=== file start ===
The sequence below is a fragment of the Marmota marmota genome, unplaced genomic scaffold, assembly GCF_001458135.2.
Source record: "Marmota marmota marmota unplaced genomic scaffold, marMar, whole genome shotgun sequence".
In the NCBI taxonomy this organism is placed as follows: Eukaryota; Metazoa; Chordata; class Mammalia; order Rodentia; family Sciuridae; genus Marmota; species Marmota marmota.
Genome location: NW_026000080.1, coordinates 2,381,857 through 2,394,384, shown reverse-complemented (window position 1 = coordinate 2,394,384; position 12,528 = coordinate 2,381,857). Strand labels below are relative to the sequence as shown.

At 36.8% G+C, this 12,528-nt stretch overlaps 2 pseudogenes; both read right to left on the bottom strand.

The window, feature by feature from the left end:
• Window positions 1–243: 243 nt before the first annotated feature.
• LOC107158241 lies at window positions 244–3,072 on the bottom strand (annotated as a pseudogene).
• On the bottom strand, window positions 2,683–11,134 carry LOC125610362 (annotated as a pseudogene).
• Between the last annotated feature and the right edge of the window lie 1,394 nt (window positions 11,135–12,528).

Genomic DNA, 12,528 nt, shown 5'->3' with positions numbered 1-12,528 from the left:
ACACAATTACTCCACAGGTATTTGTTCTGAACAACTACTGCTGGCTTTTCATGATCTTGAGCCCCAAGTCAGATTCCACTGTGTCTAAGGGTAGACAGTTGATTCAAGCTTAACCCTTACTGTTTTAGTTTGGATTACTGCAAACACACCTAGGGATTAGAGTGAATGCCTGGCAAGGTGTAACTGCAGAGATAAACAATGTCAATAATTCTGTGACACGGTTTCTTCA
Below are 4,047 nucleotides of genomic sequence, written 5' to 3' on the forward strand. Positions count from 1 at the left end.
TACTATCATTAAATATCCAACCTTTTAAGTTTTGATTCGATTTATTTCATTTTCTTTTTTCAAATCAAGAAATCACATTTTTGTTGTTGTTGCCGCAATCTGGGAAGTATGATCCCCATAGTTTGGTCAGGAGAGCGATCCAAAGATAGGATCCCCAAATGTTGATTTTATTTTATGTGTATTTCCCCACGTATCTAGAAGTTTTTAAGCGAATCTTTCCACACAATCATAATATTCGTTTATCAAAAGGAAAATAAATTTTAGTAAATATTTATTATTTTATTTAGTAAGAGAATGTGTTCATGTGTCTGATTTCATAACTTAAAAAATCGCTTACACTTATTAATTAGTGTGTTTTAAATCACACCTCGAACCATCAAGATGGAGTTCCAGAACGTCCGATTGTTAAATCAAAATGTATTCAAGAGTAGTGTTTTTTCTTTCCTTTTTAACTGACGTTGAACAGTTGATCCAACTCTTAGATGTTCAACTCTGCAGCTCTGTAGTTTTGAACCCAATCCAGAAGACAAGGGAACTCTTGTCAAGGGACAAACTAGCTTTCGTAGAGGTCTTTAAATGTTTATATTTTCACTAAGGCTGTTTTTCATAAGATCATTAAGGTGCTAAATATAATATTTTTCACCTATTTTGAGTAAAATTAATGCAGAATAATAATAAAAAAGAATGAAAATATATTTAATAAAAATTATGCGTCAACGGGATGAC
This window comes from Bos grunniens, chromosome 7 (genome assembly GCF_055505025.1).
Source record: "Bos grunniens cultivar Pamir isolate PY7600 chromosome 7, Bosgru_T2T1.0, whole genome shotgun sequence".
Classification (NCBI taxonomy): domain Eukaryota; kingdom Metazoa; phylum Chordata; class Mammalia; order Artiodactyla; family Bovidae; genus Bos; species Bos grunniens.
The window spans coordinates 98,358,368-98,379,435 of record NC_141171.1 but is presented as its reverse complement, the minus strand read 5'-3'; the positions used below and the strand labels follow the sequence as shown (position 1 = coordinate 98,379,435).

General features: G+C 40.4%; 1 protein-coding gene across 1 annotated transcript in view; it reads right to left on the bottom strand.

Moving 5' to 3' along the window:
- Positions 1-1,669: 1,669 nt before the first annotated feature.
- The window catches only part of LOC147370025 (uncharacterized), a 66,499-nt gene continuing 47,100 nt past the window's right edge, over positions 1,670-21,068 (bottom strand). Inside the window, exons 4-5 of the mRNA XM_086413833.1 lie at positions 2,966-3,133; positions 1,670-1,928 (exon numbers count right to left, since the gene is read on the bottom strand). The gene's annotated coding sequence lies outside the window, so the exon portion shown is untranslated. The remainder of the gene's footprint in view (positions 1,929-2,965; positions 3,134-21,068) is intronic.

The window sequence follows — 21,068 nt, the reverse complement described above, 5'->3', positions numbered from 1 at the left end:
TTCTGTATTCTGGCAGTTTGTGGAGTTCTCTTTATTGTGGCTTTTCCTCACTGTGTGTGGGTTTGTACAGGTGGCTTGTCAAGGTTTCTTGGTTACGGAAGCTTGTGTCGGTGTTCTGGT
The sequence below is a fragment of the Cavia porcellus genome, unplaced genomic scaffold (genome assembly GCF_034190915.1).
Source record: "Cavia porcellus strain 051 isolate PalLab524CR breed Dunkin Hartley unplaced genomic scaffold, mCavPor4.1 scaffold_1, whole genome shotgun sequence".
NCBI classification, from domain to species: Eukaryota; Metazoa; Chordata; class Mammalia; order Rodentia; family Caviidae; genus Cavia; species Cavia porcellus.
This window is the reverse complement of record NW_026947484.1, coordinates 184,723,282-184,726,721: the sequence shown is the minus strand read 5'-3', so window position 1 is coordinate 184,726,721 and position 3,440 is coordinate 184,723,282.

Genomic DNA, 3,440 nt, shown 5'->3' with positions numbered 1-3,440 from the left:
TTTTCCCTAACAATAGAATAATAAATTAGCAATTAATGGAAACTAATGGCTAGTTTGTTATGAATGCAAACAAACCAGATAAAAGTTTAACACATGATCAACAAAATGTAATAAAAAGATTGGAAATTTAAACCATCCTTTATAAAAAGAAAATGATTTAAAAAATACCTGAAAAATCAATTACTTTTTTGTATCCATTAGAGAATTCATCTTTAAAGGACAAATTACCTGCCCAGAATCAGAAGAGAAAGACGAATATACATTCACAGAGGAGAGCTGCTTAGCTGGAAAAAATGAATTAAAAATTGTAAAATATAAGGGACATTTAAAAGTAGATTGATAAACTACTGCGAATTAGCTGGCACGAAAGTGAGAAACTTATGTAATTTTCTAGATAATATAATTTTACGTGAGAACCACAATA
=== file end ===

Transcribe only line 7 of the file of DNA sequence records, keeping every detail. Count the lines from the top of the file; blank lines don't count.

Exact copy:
• Window positions 1–243: 243 nt before the first annotated feature.